Ecommerce Platforms and Plugins - Ecommerce platforms such as Shopify, WooCommerce, Wix, Prestashop and others dramatically simplify selling online. They offer websites or plugins that integrate business applications and allow you to sell your products. You can manage inventory, marketing, payments and shipping through a single online shopping platform. This simplified approach creates an engaging and personalized online user experience and makes it easy to start selling.

International payments for small businesses: what you need to know

The popularity of payment types varies by region

For example, mobile wallets are the fastest-growing payment methods in Southeast Asia, where the total number of mobile wallets is expected to increase by 311 percent from 2020 to 2025, when the number is expected to reach nearly 440 million by 2025. In North America credit cards are the preferred method of payment and account for 47 percent of all e-commerce transactions.

While cash-based transactions — such as cash on delivery — remain the most popular payment method in Africa, mobile money transfer service M-Pesa has seen significant growth, with a reported 48 million users. Originally launched in Kenya, M-Pesa now operates in Tanzania, South Africa, Afghanistan, Lesotho, Democratic Republic of Congo, Ghana, Mozambique, Egypt and Ethiopia.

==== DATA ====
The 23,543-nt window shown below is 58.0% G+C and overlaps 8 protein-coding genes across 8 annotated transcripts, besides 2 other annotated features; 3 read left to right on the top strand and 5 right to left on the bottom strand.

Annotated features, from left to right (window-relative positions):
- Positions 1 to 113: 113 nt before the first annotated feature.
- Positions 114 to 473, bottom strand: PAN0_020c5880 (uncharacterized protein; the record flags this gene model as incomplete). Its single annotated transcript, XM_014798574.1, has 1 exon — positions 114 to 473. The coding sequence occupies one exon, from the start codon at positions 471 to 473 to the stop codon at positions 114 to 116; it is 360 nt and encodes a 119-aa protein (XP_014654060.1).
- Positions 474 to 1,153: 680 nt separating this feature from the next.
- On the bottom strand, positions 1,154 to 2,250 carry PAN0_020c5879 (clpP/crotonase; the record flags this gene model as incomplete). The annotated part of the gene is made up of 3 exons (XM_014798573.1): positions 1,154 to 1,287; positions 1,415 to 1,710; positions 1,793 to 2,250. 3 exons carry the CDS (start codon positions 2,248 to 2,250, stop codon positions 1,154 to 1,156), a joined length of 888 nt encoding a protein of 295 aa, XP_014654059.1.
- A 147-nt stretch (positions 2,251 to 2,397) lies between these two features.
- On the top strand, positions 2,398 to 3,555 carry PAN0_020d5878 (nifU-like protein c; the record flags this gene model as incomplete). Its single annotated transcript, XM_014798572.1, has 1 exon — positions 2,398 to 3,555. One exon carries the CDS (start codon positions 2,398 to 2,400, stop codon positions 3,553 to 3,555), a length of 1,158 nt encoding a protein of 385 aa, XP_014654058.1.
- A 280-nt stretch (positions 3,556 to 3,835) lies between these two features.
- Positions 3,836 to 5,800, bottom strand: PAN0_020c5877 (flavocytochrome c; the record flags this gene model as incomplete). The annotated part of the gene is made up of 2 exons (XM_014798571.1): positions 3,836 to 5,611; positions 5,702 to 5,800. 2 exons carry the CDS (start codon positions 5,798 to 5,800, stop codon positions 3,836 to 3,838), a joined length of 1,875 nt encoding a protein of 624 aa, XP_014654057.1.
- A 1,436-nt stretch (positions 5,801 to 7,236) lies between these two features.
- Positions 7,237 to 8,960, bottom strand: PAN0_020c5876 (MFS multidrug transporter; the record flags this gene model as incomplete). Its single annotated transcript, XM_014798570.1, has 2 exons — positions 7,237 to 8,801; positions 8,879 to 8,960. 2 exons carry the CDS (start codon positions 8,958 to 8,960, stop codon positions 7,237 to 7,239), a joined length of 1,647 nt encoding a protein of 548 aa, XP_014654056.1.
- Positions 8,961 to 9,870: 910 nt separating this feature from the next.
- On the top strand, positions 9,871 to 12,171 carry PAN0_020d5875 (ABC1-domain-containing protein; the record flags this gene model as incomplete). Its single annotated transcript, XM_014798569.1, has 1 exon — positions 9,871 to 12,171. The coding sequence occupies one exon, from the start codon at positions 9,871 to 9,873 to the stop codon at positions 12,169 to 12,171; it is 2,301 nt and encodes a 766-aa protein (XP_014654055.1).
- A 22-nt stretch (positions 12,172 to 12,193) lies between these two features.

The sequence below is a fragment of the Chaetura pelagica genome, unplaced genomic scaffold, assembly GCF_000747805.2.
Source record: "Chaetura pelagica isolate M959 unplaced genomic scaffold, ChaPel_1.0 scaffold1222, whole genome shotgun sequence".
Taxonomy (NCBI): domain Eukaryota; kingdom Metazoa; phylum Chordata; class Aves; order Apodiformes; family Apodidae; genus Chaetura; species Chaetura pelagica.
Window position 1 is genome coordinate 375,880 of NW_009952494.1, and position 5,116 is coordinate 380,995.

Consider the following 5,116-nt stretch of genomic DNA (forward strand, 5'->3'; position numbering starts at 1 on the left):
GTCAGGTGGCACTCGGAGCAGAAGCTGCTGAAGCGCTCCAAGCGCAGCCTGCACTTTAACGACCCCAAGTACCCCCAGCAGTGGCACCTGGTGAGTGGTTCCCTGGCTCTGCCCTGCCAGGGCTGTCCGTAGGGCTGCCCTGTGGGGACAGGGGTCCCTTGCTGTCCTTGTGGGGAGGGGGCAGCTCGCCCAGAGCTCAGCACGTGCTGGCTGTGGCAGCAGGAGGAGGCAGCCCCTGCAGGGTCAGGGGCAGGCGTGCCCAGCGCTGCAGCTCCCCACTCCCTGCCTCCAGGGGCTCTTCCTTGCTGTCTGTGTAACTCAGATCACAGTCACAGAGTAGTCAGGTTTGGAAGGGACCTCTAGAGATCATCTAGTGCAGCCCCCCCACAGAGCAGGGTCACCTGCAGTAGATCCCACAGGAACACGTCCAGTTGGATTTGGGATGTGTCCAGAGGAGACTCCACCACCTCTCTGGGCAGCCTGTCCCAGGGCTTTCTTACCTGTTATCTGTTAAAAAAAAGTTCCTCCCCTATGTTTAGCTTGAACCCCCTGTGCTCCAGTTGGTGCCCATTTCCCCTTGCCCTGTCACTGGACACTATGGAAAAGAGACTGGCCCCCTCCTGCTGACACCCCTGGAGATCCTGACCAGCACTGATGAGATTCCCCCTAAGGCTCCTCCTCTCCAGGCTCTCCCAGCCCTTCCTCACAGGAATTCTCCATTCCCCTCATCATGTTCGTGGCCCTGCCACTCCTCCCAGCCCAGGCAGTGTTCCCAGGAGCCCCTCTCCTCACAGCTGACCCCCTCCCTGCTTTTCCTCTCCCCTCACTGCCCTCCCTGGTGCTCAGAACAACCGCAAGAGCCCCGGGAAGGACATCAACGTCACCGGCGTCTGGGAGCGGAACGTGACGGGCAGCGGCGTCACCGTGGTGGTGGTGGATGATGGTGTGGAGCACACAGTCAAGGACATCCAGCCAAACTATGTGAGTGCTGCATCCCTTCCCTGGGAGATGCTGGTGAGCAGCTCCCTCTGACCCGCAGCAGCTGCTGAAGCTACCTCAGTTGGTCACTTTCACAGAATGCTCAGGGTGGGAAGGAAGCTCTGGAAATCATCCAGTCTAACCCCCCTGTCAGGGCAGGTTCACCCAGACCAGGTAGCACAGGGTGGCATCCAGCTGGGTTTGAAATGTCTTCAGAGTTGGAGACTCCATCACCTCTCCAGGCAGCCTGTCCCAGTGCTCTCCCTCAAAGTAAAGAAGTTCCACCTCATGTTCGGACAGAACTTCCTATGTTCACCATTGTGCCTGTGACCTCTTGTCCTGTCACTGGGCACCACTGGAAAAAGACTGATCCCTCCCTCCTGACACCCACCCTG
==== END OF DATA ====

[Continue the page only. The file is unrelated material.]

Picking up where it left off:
Cross-border payments take many forms:

  • Electronic funds transfers
  • Payment by credit card
  • Payment by debit card
  • Prepayment by debit card
  • Digital currencies
  • Digital wallets
  • Mobile wallets
  • Buy now, pay later (short-term consumer credit)
  • Blockchain based payments

Are there challenges associated with cross-border payments?

Despite the advantages they offer, some merchants find cross-border payments intimidating because of their perceived complexity and the fact that the costs associated with them - foreign transaction fees, interchange fees, taxes and so on - can be high. It can also be difficult to predict collection times for cross-border payments and it is challenging to reconcile multiple currencies for revenue accounting. Exchange rates can be confusing for end consumers, which can deter them from buying, and merchants need to ensure they choose the right payment methods for each market.